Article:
1. Gift Certificates. Canadian retailers are required to include the value of gift certificates sold in computing its income in the year of sale, however, a reasonable reserve may be available.
2. Online Sales. If a company is a non-resident of Canada and does not have a physical presence in Canada but hosts its website on a Canadian server, such non-resident company may be deemed to be carrying on business in Canada and subject to Canadian income tax.
3. Inbound Financing. Under the recently amended “Thin Capitalization Rules,” a Canadian subsidiary of a foreign company is required to maintain a debt to equity ratio of at most 1.5 (debt) to 1 (equity) otherwise negative Canadian tax implications will be triggered. Accordingly, heavily leveraged Canadian subsidiaries should be re-evaluated.
4. Repatriation of Profits. Canadian related profits repatriated from a Canadian subsidiary to its foreign parent will generally be subject to Canadian withholding tax unless the repatriation is characterized as a return of capital.
5. Canadian Subsidiary Vehicle. Depending on the ownership structure of a foreign parent, consideration should be given to utilizing Canadian flow-through vehicles for Canadian subsidiaries in order to maximize tax efficiencies.
6. Payroll Deductions. Canadian employers (e.g. Canadian retailers) are required to deduct, remit, and report prescribed payroll deductions to the Canada Revenue Agency, including Canada Pension Plan contributions, Employment Insurance premiums and income tax.
7. License Agreements. Under a license agreement (i.e. for clothing, jewellery, etc.) between a Canadian resident and a non-resident of Canada, license payments made by the Canadian resident to the non-resident of Canada may be subject to Canadian withholding tax.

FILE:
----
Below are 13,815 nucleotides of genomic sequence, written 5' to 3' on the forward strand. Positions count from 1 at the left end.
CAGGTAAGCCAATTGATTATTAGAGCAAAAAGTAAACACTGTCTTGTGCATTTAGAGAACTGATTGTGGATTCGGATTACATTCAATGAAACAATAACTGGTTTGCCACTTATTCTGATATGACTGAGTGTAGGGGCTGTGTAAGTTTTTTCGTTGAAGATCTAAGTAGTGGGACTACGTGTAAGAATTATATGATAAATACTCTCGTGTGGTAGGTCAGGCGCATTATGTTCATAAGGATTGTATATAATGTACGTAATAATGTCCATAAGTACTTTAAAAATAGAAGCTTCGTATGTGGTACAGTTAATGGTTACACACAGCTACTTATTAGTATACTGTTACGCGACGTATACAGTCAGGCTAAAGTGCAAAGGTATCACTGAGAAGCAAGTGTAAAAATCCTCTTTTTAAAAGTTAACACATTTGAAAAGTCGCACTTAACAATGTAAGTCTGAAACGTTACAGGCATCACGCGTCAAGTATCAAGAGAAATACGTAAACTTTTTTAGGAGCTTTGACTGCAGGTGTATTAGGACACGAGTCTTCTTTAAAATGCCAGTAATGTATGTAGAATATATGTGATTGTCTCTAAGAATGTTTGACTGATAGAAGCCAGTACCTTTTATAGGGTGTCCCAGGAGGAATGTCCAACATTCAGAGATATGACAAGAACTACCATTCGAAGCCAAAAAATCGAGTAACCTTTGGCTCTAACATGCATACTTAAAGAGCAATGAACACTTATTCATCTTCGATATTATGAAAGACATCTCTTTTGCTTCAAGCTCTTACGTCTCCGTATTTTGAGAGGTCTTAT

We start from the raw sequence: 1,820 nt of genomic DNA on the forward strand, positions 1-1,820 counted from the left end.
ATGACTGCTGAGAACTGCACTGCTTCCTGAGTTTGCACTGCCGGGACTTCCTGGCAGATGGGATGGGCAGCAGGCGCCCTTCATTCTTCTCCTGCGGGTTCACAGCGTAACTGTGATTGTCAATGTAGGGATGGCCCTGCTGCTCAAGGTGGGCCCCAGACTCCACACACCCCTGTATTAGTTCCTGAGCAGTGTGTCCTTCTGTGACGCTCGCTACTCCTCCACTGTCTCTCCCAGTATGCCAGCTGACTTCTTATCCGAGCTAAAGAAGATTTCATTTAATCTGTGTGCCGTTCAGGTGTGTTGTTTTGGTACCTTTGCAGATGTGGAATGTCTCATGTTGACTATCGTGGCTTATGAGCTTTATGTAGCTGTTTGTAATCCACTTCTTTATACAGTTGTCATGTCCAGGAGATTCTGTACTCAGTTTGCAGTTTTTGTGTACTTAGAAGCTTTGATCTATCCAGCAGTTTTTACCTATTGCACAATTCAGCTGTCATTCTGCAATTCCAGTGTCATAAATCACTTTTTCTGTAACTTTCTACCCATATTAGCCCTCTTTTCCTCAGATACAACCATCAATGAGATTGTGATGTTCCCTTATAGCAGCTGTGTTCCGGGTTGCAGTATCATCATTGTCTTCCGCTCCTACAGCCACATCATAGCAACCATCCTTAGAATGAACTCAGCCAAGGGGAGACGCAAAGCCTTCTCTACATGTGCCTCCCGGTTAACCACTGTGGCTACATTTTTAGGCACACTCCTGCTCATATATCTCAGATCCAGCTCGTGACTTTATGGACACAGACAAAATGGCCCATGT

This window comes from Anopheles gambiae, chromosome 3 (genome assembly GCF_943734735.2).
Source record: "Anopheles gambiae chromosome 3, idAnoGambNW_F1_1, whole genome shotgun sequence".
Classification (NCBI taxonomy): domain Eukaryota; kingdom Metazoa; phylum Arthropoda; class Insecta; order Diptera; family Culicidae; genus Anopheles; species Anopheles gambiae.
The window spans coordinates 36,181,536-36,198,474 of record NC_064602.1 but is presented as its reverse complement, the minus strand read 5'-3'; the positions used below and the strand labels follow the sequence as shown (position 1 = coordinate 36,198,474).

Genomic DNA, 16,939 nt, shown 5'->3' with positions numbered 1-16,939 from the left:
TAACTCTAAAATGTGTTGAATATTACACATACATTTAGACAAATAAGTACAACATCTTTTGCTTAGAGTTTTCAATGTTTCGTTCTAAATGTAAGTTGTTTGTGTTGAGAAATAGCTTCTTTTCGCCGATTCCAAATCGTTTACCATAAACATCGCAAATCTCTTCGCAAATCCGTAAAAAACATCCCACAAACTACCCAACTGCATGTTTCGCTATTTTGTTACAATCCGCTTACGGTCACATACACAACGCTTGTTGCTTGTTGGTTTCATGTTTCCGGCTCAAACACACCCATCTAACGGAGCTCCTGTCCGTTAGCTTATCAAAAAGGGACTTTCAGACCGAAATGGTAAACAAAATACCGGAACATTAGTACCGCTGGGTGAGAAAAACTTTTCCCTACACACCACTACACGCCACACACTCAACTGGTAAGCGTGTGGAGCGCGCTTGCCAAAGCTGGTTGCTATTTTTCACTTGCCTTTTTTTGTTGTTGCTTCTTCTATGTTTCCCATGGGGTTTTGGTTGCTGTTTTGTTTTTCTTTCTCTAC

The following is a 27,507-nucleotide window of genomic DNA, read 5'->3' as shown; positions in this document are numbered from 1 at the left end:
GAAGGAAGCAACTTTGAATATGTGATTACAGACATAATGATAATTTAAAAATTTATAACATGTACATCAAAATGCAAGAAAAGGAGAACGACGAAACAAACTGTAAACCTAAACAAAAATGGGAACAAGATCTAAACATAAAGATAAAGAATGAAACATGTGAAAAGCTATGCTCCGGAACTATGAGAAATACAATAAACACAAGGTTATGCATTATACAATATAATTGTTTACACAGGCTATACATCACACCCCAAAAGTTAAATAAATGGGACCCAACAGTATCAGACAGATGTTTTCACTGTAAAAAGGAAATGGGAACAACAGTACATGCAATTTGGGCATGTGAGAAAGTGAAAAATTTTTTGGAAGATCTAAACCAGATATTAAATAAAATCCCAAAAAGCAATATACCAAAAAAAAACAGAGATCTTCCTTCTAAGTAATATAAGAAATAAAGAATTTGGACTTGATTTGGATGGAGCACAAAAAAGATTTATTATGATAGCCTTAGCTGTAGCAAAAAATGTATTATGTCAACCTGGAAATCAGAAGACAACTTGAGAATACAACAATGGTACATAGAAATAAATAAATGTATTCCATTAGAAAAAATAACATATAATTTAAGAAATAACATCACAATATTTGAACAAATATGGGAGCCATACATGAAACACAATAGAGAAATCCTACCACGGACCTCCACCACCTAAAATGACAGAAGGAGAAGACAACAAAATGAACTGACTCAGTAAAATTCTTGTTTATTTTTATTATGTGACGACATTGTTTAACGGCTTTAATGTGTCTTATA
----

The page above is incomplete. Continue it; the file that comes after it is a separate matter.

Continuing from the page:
8. Sales Tax. Generally, Canadian businesses are required to collect and remit: (i) provincial sales tax (“PST”) and federal goods and services tax (“GST”), or (ii) a combined provincial/federal harmonized sales tax (“HST”) on taxable supplies of goods or services made in Canada.
9. Input Tax Credits. Generally, Canadian businesses are required to pay GST/HST on purchases and expenses relating to its commercial activities, however, the GST/HST is generally recoverable by claiming an input tax credit (i.e. a refund) by filing the appropriate tax return.
10. Importing. Commercial goods imported into Canada from a foreign jurisdiction may be subject to PST and GST and may be subject to duties. For example, commercial goods made in the U.S.A. and imported into Ontario will be subject to the federal component of the HST, but will not be subject to duties.
For more information in relation to these topics or anything above, please contact a member of the Fashion Industry Practice Group at Cassels Brock.